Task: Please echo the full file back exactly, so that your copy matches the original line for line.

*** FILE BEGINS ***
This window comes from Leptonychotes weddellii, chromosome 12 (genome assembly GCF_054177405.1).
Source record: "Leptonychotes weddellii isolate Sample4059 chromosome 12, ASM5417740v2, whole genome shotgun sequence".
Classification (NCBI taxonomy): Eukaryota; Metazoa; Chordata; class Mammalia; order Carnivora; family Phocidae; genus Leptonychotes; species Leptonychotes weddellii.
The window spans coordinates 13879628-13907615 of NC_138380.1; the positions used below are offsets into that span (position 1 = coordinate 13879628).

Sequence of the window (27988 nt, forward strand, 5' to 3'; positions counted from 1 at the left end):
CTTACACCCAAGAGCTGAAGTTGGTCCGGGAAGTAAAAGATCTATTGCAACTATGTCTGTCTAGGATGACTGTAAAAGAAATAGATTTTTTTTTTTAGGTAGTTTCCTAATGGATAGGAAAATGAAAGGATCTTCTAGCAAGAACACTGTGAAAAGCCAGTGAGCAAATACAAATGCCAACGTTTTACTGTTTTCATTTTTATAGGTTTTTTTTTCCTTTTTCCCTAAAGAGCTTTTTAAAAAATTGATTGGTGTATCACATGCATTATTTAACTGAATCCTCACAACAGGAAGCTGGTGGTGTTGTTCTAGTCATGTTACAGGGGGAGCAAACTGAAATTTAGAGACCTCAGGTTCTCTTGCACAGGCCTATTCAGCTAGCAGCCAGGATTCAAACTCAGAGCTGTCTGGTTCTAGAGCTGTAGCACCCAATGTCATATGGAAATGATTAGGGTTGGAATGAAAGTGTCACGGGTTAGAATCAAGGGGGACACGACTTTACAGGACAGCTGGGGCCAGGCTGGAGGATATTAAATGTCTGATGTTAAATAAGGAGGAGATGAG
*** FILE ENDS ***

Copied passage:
This window comes from Leptonychotes weddellii, chromosome 12 (genome assembly GCF_054177405.1).
Source record: "Leptonychotes weddellii isolate Sample4059 chromosome 12, ASM5417740v2, whole genome shotgun sequence".
Classification (NCBI taxonomy): Eukaryota; Metazoa; Chordata; class Mammalia; order Carnivora; family Phocidae; genus Leptonychotes; species Leptonychotes weddellii.
The window spans coordinates 13879628-13907615 of NC_138380.1; the positions used below are offsets into that span (position 1 = coordinate 13879628).

Sequence of the window (27988 nt, forward strand, 5' to 3'; positions counted from 1 at the left end):
CTTACACCCAAGAGCTGAAGTTGGTCCGGGAAGTAAAAGATCTATTGCAACTATGTCTGTCTAGGATGACTGTAAAAGAAATAGATTTTTTTTTTTAGGTAGTTTCCTAATGGATAGGAAAATGAAAGGATCTTCTAGCAAGAACACTGTGAAAAGCCAGTGAGCAAATACAAATGCCAACGTTTTACTGTTTTCATTTTTATAGGTTTTTTTTTCCTTTTTCCCTAAAGAGCTTTTTAAAAAATTGATTGGTGTATCACATGCATTATTTAACTGAATCCTCACAACAGGAAGCTGGTGGTGTTGTTCTAGTCATGTTACAGGGGGAGCAAACTGAAATTTAGAGACCTCAGGTTCTCTTGCACAGGCCTATTCAGCTAGCAGCCAGGATTCAAACTCAGAGCTGTCTGGTTCTAGAGCTGTAGCACCCAATGTCATATGGAAATGATTAGGGTTGGAATGAAAGTGTCACGGGTTAGAATCAAGGGGGACACGACTTTACAGGACAGCTGGGGCCAGGCTGGAGGATATTAAATGTCTGATGTTAAATAAGGAGGAGATGAG